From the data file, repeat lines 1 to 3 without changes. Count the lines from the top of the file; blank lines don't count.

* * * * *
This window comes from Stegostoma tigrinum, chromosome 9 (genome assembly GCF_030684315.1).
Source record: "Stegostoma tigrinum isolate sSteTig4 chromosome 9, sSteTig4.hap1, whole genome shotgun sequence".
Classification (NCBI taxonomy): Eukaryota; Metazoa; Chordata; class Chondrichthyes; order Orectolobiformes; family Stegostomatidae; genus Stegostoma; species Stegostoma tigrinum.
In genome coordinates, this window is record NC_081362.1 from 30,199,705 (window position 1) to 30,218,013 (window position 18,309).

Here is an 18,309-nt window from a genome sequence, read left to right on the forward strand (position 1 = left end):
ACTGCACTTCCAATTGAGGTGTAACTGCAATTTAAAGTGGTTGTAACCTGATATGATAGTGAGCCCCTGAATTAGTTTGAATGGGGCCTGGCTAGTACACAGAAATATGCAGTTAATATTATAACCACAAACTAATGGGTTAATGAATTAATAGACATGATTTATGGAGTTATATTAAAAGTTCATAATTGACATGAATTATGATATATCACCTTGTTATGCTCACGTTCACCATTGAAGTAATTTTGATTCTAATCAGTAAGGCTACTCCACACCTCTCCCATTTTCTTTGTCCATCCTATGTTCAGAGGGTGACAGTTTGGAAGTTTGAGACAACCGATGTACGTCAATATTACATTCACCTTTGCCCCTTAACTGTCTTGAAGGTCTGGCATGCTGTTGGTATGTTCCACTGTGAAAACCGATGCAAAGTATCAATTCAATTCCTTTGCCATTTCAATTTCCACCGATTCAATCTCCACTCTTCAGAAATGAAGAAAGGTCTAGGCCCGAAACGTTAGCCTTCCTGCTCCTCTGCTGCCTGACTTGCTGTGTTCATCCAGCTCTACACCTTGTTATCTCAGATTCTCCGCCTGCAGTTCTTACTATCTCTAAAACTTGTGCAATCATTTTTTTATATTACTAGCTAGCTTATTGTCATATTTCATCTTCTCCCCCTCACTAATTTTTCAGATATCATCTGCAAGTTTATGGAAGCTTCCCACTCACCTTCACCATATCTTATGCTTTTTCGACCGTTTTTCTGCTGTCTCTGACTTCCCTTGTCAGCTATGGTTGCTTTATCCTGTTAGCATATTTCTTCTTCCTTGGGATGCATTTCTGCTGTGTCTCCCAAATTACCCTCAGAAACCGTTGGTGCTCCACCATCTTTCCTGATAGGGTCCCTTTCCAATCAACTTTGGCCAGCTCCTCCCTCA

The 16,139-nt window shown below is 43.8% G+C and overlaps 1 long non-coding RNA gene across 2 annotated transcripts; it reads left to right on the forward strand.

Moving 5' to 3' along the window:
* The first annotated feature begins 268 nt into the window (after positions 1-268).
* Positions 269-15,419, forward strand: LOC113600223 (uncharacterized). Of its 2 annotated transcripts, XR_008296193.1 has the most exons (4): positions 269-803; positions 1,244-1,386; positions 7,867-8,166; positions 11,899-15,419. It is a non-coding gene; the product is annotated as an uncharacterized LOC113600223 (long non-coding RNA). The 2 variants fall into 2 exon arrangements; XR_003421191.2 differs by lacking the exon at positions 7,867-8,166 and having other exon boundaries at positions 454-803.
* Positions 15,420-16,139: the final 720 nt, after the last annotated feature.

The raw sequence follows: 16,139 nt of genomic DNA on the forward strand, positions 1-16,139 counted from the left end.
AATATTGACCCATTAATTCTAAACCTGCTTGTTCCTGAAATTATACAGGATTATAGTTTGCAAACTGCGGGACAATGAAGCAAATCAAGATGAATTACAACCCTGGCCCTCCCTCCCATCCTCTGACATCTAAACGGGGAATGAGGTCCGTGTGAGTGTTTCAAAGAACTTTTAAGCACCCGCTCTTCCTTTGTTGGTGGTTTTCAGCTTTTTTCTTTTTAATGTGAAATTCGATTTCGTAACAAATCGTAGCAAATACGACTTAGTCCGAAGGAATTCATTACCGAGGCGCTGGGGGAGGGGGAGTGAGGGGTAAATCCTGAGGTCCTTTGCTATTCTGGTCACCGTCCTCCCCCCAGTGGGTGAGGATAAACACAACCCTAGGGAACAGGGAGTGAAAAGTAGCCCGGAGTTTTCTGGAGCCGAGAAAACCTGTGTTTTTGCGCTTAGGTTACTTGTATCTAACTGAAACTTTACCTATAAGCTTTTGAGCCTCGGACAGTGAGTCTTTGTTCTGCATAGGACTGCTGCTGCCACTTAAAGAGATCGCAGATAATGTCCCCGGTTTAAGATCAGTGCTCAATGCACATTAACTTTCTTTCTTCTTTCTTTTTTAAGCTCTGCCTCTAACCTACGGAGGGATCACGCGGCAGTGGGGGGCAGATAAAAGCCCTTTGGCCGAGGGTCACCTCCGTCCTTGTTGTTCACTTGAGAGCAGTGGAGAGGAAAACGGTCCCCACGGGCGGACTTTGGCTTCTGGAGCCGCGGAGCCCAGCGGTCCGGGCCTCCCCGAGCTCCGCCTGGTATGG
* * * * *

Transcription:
This window comes from Stegostoma tigrinum, chromosome 9 (genome assembly GCF_030684315.1).
Source record: "Stegostoma tigrinum isolate sSteTig4 chromosome 9, sSteTig4.hap1, whole genome shotgun sequence".
Classification (NCBI taxonomy): Eukaryota; Metazoa; Chordata; class Chondrichthyes; order Orectolobiformes; family Stegostomatidae; genus Stegostoma; species Stegostoma tigrinum.